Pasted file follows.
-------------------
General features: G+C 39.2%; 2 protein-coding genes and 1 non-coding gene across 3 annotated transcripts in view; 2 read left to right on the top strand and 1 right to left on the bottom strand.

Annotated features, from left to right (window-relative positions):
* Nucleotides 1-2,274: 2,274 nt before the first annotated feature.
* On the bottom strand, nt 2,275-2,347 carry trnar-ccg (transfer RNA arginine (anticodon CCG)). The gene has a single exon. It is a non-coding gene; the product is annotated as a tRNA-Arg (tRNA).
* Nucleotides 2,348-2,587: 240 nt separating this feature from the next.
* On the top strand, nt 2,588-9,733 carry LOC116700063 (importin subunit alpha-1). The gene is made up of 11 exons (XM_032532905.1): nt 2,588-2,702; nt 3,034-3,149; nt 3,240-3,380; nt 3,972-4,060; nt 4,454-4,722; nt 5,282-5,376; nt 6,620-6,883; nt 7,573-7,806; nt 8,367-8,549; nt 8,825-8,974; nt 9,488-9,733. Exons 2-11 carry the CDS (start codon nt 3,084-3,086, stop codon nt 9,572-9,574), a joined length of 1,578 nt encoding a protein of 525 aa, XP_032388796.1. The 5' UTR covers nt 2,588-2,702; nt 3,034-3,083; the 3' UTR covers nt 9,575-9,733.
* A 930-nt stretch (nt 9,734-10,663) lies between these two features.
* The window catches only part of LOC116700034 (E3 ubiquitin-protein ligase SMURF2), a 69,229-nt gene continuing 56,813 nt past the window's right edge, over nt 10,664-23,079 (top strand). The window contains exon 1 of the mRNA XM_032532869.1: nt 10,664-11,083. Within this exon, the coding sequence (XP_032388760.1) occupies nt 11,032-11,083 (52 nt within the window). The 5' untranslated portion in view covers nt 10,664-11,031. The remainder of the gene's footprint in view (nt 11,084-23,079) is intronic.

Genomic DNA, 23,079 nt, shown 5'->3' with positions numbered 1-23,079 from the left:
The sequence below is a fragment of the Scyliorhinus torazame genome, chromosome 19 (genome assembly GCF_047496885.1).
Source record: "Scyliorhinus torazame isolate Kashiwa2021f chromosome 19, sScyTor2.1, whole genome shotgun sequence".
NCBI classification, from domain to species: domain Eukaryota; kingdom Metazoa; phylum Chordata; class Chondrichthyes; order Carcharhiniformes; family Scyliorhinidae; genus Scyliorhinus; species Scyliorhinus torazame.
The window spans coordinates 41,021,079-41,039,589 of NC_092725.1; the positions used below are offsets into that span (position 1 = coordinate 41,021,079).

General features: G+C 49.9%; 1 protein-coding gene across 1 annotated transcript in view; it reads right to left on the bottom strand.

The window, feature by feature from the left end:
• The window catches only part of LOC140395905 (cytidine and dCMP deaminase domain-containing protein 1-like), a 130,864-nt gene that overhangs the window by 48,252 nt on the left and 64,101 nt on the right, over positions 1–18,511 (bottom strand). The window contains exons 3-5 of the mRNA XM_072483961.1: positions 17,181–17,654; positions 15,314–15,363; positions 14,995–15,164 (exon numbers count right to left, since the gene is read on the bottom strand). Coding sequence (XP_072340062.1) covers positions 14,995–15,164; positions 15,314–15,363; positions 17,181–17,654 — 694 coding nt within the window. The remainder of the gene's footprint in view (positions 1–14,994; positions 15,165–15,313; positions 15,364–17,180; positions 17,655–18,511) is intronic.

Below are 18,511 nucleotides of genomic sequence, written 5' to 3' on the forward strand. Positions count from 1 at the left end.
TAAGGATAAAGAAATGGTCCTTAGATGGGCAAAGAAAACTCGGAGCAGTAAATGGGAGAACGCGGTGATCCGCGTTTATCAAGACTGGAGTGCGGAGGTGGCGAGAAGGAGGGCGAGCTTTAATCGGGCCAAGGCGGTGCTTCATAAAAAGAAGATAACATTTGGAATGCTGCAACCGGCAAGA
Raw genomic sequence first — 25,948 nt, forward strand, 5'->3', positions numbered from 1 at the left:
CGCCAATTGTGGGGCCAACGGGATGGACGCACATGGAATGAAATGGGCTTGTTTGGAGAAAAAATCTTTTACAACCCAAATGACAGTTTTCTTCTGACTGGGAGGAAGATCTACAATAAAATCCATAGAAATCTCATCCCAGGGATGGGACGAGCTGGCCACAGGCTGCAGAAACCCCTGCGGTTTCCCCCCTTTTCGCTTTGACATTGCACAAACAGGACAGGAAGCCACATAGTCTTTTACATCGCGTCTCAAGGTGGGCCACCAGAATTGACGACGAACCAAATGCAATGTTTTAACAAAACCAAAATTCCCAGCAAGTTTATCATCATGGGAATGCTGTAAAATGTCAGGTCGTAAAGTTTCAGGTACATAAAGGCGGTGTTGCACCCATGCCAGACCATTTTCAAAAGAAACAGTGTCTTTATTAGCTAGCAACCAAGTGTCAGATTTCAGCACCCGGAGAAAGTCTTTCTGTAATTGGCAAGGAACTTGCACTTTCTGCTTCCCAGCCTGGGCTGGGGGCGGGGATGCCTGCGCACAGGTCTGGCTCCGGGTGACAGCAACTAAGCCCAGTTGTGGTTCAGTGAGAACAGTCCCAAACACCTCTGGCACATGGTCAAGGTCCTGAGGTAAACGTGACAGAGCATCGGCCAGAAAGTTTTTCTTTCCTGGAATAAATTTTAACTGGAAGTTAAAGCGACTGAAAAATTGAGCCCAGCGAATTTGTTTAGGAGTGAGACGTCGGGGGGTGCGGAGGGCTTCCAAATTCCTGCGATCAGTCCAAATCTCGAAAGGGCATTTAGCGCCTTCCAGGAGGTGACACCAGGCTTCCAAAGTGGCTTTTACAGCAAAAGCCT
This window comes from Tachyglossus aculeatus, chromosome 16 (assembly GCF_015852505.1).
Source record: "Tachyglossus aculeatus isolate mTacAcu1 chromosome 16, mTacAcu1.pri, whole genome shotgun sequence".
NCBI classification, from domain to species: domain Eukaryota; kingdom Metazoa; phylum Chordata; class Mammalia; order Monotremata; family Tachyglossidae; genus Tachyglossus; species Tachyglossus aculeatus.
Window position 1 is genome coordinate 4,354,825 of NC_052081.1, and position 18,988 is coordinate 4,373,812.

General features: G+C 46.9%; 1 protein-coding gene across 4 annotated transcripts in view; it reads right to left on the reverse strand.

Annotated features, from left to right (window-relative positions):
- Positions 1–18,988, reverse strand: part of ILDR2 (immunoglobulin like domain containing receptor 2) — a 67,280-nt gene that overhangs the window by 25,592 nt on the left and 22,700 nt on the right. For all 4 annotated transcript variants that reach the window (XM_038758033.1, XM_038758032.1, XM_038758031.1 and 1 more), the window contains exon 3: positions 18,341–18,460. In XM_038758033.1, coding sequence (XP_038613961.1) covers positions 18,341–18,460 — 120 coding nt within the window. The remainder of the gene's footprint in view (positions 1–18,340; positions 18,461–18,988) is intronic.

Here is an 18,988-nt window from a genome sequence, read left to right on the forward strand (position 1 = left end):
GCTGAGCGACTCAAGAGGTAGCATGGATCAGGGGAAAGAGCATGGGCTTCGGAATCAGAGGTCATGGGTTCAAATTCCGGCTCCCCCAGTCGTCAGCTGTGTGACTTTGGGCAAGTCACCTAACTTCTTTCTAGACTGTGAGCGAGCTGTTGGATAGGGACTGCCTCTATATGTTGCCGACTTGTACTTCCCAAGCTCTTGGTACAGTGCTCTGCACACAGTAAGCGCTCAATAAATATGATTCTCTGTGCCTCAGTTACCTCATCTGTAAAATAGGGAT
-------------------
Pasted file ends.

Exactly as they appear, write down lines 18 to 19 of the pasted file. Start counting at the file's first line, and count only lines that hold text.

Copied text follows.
TAAGGATAAAGAAATGGTCCTTAGATGGGCAAAGAAAACTCGGAGCAGTAAATGGGAGAACGCGGTGATCCGCGTTTATCAAGACTGGAGTGCGGAGGTGGCGAGAAGGAGGGCGAGCTTTAATCGGGCCAAGGCGGTGCTTCATAAAAAGAAGATAACATTTGGAATGCTGCAACCGGCAAGA
Raw genomic sequence first — 25,948 nt, forward strand, 5'->3', positions numbered from 1 at the left: